Sr in 1990 to vacate Saudi Arabia when the "job was
done". The Saudis say the job was to liberate Kuwait, the
USA that "the unfinished war"--often repeated by CNN to
prepare world population--"must be finished by toppling
Given the position of Saudi youth (96% of educated
25-41 years old supported in October 2001 "bin Laden's
cause") major uprisings are possible. The Royal House
fights for its life with peace proposals.
Tony Blair is under considerable pressure including
threats of resignation of cabinet members and survey
majorities against invading Iraq. And European NATO
members worry about the absence of a clear exit strategy;
a clear definition precisely of when the job is done.
In a survey in Britain, Italy, Germany and France (18)
"disapprove of the way George W. Bush is handling
international policy" is (partly much) higher than
"approve" in the last three. Very strong majorities in
all four said "he makes decisions based entirely on US
interests", and "the USA is not doing as much as it can
to bring about a peace settlement between the Israelis
and the Palestinians". Demos all over. And rise of
non-fundamentalist Islam all over, but
Imagine that before the end of 2002 government and
non-government opposition, in the West and in the Islamic
world, are mutually visible to the point of coalescing.
Will the USA go alone even if compelling alternatives (a
Middle East Community for Israel-Palestine, pulling out
of Saudi Arabia, peace dialogue with Iraq/Iran) are
available? Possible, but if proofs of failure also are
available, at considerable risk. Even to the point that
Bush/Cheney just may not complete their
(unelected) terms, having become a liability to be
impeached away on the basis of high level economic (not
Some time in the future a turning point in the US
consciousness about the US role in the world from early
17th century till today is located; turning from
triumphalism and manifest destiny to shame and joining
the world as an equal partner. For Germany this was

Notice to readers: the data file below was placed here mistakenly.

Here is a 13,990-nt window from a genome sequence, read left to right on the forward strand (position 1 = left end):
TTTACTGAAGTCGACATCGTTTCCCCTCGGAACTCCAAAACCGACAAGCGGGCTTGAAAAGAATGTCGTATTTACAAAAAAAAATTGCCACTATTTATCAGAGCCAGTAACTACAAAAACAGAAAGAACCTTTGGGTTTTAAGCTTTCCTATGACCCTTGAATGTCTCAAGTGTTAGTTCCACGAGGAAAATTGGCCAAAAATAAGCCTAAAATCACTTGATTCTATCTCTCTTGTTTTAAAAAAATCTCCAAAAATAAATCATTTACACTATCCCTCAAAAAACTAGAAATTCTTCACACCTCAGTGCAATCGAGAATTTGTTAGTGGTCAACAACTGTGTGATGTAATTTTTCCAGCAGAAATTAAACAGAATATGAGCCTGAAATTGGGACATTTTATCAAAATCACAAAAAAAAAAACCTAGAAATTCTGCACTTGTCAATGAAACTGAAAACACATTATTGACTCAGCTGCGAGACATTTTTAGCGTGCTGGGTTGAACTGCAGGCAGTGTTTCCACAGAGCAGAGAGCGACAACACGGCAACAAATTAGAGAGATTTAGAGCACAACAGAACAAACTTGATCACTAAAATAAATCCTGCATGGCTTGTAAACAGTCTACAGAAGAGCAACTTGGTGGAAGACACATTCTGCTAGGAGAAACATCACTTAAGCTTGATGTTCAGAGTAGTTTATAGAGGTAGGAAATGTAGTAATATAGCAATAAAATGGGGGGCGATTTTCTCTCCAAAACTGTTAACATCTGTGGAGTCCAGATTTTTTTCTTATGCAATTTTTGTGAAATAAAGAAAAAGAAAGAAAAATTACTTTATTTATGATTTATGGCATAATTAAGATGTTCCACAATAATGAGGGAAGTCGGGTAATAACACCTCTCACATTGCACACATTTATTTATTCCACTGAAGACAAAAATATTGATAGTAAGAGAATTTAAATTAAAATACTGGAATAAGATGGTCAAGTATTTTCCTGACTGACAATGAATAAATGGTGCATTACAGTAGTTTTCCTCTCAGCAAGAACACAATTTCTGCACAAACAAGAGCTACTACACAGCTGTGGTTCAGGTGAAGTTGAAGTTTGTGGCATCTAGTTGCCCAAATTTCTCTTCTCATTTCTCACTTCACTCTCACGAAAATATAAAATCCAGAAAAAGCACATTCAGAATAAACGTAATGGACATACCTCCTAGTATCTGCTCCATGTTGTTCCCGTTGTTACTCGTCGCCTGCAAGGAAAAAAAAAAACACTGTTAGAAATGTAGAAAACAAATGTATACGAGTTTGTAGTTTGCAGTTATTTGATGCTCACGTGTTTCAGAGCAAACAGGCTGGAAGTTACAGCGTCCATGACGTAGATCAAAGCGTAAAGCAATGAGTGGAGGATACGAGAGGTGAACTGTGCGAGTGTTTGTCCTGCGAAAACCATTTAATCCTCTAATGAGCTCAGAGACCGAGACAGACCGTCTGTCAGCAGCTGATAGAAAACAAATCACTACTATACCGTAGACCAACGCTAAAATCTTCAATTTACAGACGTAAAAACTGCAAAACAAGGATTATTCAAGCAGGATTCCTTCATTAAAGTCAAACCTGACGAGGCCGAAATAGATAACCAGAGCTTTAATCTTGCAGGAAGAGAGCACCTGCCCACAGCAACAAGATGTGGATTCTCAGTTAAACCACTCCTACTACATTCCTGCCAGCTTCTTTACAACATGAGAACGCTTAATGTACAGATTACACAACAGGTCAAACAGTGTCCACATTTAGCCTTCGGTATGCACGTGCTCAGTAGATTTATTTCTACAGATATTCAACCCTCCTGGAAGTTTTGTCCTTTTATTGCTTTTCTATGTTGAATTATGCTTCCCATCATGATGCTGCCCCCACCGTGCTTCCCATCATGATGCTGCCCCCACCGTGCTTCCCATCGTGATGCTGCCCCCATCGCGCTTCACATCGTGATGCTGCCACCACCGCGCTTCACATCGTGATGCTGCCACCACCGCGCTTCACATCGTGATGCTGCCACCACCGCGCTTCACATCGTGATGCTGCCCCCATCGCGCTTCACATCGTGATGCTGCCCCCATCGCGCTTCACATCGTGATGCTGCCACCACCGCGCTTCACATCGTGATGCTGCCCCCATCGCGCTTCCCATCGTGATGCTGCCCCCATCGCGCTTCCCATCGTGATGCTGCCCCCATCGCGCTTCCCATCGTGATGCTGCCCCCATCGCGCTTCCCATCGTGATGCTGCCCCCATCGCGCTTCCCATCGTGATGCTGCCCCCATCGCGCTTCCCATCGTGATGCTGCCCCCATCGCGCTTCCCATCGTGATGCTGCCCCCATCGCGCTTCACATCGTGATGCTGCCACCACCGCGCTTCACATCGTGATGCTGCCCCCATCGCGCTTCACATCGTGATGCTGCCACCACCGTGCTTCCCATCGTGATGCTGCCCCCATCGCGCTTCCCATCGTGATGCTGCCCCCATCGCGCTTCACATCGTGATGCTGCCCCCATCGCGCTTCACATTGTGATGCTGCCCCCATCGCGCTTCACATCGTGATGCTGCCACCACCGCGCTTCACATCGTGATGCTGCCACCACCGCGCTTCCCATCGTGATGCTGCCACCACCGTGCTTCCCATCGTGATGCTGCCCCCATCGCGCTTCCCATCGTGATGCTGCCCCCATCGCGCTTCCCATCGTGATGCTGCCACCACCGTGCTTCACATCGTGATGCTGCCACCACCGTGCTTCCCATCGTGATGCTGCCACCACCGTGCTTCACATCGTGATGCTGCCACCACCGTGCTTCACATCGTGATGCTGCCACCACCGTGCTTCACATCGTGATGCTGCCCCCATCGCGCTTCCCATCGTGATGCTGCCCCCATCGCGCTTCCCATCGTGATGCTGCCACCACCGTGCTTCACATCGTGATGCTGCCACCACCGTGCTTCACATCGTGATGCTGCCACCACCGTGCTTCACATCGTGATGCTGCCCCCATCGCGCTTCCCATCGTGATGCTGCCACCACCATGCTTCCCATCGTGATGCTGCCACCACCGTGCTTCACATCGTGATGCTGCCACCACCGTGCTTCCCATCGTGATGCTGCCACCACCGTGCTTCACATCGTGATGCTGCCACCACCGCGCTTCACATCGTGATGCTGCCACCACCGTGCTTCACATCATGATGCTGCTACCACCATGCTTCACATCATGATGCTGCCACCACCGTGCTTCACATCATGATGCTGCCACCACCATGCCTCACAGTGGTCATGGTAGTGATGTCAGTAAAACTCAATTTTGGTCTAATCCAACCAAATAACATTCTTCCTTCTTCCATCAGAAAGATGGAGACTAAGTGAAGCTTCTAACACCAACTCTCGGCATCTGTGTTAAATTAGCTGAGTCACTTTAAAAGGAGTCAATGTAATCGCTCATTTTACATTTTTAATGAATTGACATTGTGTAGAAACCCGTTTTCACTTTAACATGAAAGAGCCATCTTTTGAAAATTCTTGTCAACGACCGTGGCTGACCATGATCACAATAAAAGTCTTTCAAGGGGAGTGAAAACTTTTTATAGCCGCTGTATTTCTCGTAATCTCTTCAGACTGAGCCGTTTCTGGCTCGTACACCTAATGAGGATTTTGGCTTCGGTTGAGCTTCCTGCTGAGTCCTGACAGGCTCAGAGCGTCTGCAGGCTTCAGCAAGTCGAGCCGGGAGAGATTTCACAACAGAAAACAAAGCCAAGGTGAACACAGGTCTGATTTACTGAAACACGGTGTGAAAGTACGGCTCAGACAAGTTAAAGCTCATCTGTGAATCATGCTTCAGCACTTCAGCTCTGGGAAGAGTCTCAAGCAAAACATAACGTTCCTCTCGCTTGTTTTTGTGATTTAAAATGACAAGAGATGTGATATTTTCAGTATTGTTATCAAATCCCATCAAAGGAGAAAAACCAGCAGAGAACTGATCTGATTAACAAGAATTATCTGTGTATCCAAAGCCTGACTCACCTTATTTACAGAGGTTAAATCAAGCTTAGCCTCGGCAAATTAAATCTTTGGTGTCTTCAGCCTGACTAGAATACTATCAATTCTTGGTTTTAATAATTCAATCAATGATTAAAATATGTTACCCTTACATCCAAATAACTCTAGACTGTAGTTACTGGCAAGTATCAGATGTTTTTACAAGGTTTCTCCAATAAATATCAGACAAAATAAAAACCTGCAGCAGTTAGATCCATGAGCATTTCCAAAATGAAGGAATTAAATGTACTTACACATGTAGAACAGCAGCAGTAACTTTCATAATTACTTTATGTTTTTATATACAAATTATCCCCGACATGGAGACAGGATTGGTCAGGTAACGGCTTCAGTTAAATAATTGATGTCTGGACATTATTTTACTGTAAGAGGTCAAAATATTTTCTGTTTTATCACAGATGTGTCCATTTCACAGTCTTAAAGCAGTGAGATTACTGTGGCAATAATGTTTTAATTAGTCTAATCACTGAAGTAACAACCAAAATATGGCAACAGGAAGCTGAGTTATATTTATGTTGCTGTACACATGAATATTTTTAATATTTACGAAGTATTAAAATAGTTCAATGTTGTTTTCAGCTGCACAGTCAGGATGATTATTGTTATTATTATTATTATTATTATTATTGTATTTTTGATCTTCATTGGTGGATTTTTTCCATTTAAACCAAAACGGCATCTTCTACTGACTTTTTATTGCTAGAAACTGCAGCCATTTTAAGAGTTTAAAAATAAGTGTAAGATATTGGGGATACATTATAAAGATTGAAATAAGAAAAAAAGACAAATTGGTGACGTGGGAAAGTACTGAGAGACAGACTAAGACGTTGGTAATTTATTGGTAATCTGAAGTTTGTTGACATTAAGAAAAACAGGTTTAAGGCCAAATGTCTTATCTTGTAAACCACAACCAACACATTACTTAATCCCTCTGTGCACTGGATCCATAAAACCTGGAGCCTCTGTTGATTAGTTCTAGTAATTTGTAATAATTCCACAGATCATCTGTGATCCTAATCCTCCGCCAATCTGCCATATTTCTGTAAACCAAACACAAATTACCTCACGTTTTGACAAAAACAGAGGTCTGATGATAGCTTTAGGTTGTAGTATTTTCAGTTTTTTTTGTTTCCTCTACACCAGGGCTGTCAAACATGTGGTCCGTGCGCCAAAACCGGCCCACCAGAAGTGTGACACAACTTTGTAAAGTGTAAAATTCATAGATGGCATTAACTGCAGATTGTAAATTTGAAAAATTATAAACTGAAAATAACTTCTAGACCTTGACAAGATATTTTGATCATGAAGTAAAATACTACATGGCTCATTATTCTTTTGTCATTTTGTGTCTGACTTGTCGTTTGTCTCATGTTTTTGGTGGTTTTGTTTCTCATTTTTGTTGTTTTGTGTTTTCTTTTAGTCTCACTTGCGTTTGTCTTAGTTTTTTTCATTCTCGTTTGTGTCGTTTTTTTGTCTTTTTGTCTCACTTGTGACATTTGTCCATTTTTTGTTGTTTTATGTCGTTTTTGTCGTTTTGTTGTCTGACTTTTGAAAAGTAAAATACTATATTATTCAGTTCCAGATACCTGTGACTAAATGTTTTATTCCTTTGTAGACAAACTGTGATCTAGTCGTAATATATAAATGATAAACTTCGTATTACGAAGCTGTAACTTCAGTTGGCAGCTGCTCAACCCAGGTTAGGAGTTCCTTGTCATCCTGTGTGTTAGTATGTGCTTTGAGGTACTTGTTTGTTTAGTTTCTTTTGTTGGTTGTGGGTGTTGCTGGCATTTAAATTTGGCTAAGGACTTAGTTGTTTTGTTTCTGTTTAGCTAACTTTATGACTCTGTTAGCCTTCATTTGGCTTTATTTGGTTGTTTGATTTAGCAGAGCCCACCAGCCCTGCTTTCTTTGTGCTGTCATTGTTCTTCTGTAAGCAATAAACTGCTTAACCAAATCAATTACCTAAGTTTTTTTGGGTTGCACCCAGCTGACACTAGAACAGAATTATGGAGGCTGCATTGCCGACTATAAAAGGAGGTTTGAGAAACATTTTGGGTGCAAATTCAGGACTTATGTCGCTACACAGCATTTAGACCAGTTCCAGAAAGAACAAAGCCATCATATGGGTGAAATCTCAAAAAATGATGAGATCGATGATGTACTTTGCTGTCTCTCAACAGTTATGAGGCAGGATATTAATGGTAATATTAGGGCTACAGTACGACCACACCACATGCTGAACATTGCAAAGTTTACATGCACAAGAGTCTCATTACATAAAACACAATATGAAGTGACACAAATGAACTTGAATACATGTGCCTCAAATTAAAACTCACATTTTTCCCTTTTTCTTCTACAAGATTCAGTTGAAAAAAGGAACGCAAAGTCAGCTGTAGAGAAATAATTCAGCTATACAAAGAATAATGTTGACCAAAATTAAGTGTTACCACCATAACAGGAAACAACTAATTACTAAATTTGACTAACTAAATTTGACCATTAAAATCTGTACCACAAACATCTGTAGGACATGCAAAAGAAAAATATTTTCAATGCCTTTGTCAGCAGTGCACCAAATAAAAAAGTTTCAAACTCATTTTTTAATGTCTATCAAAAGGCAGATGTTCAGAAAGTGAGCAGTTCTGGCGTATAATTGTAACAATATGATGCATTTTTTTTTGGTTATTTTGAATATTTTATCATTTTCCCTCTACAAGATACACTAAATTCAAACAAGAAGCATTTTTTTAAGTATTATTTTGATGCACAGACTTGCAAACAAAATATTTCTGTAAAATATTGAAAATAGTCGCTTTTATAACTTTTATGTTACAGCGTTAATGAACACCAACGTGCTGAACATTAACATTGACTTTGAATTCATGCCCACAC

around 1965, for Japan earlier. In both countries some
groups are hanging on. And for the USA September 11 may
still turn out the be a wake-up call.
How did the media react?
Too early to tell, of course. But using the first five
issues of WORLD PRESS Review (WPR) after 9/11 at
least gives an impression. The hypothesis would be that
Discourse I does not find its way into the media, that
Discourse II is the dominant discourse with Discourse III
recessive to start with but then gaining momentum as the
absurdity in addressing class grievances with blunt
killing power - terrorist or state terrorist - becomes
obvious to many or most around the world.
Before we look at the media, what did people in
general think on this issue? Fortunately there was the
poll by Gallup International in 33 countries right after
September 11, between 14 and 18 September. As opposed to
US polls people were given a choice: "In your opinion,
once the identity of the terrorists is known, should the
US government launch a military attack on the country or
countries where the terrorists are based or should the US
government seek to extradite the terrorists to stand
trial?" (the Libya model). And this was a clear majority,
around 80% on the average, in (UK 75%, in France 67%); in
Latin America well above 80%. Only three countries were
in favor of "attack": Israel 77%, India 72% and the USA
54% (these three are also bin Laden's "axis of evil").
No. 4 in favor of "attack": France, 29%.